In Visual Studio, Project Properties > Application > Minimum Android to target sets $(TargetFrameworkVersion). The Android Manifest tab doesn't have a setting for the minimum Android version to support. Instead, you would need to hand-edit the AndroidManifest.xml file to add this entry.

    Alternatively, you can use MonoDevelop, which provides the Project Options > Build / Mono for Android Application > Minimum Android version entry, which sets the //uses-sdk/@android:minSdkVersion attribute.

    Well for what we are doing Reflection has been working in a POC

    I don't know what a "POC" is.

    The main problem I can see is that you have to COMPILE your code to a specific version, which is usually the lowest version you want to support, so lets say Gingerbread. However you want to be able to take advantage of new features if you are running on Honeycomb, ICS, or Jelly Bean.

    This is mostly correct, though the version you compile against can be higher than the minimum version you run on. Therein lies the problem: how do you ensure that you don't accidentally call a member that doesn't exist? Obviously you need runtime checks, but runtime checks are manual, and thus can accidentally miss things.

    This is where another feature comes in; note the surrounding #ifs in the SanityTests sample:

    #if __ANDROID_11__
    if (((int)Android.OS.Build.VERSION.SdkInt) >= 11) {
        // Android 11+ _really_ doesn't want you to do networking from the main thread:
        //   http://developer.android.com/reference/android/os/NetworkOnMainThreadException.html
        // I want to do so, so...
        var policy = new Android.OS.StrictMode.ThreadPolicy.Builder ()
            .PermitAll()
            .Build ();
        Android.OS.StrictMode.SetThreadPolicy (policy);
    }
    #endif  // __ANDROID_11__
    

    When you specify a $(TargetFrameworkVersion), a set of C# defines are automatically provided, including __ANDROID__ and __ANDROID_<i>X</i>__ where X is from 1 to your target API level. For example, if you target Android 1.4, the C# defines __ANDROID_1__, __ANDROID_2__, __ANDROID_3__, and __ANDROID_4__ will be provided.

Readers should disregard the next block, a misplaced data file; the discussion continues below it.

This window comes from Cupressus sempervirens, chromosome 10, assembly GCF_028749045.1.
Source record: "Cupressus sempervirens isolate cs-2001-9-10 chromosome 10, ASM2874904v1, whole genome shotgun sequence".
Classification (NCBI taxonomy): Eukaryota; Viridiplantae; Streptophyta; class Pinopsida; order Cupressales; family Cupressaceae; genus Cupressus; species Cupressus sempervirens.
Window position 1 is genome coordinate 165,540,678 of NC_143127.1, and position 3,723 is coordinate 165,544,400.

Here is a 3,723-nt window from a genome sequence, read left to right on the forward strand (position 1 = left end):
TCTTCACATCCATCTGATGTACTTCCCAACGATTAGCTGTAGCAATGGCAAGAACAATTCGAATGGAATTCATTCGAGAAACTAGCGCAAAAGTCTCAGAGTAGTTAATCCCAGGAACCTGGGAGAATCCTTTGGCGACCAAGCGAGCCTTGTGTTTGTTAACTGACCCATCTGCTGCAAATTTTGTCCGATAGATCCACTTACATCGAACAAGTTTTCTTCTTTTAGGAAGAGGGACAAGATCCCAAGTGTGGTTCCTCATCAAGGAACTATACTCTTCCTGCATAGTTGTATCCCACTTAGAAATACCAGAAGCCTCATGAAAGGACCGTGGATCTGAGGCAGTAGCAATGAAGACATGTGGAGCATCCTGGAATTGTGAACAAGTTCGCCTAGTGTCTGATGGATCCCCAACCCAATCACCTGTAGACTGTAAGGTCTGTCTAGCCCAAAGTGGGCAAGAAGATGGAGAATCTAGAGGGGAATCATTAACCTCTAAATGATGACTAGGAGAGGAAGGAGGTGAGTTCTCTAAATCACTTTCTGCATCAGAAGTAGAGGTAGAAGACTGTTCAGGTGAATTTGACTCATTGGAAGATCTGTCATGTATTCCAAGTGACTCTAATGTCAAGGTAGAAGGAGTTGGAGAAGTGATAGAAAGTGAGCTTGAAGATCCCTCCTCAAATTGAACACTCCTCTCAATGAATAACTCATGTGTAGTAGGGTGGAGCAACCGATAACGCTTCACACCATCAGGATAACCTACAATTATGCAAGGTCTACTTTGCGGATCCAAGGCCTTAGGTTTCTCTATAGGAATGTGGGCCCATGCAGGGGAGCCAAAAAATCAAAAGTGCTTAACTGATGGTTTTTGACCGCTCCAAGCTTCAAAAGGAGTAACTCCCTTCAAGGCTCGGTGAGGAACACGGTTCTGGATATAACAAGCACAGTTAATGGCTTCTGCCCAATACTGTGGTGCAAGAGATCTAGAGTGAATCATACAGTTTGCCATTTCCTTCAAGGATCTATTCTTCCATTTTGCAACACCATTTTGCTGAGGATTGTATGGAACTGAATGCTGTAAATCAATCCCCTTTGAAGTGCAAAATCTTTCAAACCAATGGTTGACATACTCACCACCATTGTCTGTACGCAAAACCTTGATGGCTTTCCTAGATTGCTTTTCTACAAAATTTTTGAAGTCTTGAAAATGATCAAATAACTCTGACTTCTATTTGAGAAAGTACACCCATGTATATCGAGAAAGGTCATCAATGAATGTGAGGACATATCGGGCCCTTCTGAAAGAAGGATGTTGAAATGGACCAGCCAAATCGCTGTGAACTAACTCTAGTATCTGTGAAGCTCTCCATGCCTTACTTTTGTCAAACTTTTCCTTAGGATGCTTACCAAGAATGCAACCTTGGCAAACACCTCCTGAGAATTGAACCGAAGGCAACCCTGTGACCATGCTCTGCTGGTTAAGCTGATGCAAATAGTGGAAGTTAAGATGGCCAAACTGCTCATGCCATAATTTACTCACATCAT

This allows you to wrap your conditional code in the API level the members were introduced in, then set your $(TargetFrameworkVersion) to e.g. Android 2.3 (API-10). This allows the compiler to see if you're accidentally using members that don't exist in Android 2.3, and then you can reset your $(TargetFrameworkVersion) to Android 4.1 for release.

  • RodneyFoleyRodneyFoley USBeta ✭✭

    @JonP I am using Visual Studio 2012.

    POC = Proof of Concept

    Now that I think I understand the TargetFrameworkVersion and minSdkVersion versions I think I can work out something more elegant that a bunch of if checks for versions or using compiler directives. I think we could use a facade pattern and a strategy pattern. This way everything should be able to work via a facade that will be mapped at run time via a strategy pattern to a valid implementation. There still some work to do but I think it points us in the right direction.

    Thanks for you help!

  • JonathanPryorJonathanPryor USXamarin Team Xamurai

    Well for what we are doing Reflection has been working in a POC

    I don't know what a "POC" is.

    POC = Proof of Concept

    The reason Reflection was working in your POC is because you were only working with Debug builds. The linker isn't used in Debug builds, so all members are present. Once you build a Release build, the linker will be used, and the linker will remove all members that your code doesn't statically reference.

    Reflection doesn't work too well when the members you're expecting don't exist. :-)

  • RodneyFoleyRodneyFoley USBeta ✭✭

    Sorry wasn't more clear we were using JNI Reflection which does work in release builds, but doesn't matter it was something I didn't want to do as it seemed there should be a better way and you helped get us their thanks @JonP !